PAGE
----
Siouxsie looks up, squints toward the balcony, and earnestly asks Lure to repeat what he said; she hadn't heard him. Lure responds, "Oh, it's just as well you didn't hear."

At that night's gig Siouxsie didn't exactly look like a Nazi dyke, but she did resemble an early-'30s bohemian student of uncertain gender--a sharp contrast to the feminine and seductive aura she projected at the other dates on the tour. During the years she has been a public figure, Siouxsie's style of dress and decorum, originally unique and outrageous, has come to be accepted, emulated and almost standard in certain circles. Her social status has changed accordingly.

"I can afford to get a cab to somewhere now. Plus, I'm living in London, which is a very tolerant place; it's 1980 now, anyway. But a few years ago, when I was living in the suburbs of London, I was almost risking being attacked for going out the way I looked. I was traveling on British Transport the way anyone would; it was just a risk going out."

Did she enjoy the attention she got for her troubles--the tabloids and sensationalist TV shows?

"At first I was thrilled, like anyone who sees themselves in print; to an extent it's an ambition. It's even weirder seeing something you say down in print. But the novelty wears off. Before, at least no one knew my name when they thought, 'God, what's that walking down the street?' But it doesn't really bother me because I like what I'm doing."

In four years Siouxsie has progressed from wearing swastikas to star of David (this tour's emblem), giving rise to questions about the Banshees' use of symbolism.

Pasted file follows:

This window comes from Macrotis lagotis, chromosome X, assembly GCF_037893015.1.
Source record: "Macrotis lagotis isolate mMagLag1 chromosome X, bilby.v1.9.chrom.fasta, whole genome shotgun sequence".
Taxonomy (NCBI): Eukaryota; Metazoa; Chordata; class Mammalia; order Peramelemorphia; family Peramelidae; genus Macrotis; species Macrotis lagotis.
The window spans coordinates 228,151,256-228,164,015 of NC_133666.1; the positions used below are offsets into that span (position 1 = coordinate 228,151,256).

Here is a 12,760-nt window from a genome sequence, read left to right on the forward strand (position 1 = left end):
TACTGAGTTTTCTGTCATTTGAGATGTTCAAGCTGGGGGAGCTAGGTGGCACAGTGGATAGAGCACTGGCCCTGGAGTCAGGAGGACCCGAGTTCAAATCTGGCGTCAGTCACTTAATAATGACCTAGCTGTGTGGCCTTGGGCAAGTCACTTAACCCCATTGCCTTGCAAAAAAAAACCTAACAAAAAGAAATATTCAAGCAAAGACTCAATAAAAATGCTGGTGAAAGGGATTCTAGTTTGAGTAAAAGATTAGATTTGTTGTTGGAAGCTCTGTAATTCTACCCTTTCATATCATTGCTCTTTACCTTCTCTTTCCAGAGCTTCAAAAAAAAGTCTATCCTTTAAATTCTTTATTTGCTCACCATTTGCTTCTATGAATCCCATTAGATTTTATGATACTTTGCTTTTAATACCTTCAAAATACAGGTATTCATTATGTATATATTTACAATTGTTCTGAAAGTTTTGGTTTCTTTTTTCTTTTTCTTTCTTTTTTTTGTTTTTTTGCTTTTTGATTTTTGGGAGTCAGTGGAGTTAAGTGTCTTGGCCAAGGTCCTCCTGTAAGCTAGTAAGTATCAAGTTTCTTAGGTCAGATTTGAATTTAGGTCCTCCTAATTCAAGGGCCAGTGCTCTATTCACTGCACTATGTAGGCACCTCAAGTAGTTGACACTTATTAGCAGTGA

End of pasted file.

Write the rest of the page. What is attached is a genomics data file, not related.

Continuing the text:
Steve Severin smiles shyly, shrugs and looks slightly bemused. Most questions asked Severin and Sioux draw long silences followed by a short answer or agreement. They don't like talking about what they feel is obvious. Siouxsie eventually explains her views on journalists writing about the Banshees:

"This sort of thing is an unnatural situation *full stop*. I think maybe explaining things in this unnatural situation is usually not very accurate. I see things that I've said, and though sometimes I've been badly quoted or misquoted, other times I just haven't expressed myself very well. You come to realize that you have to have the knack of expressing yourself in an interview situation--which I don't think I can do, except on freak days. Some days I can talk for hours about the band, be very comprehensible and entertaining and god knows what else, and it'll be fine. But it's something I just can't snap on."

"I think I always try to communicate, because you waste a hell of a lot of time not doing things because you're not in the right mood for it."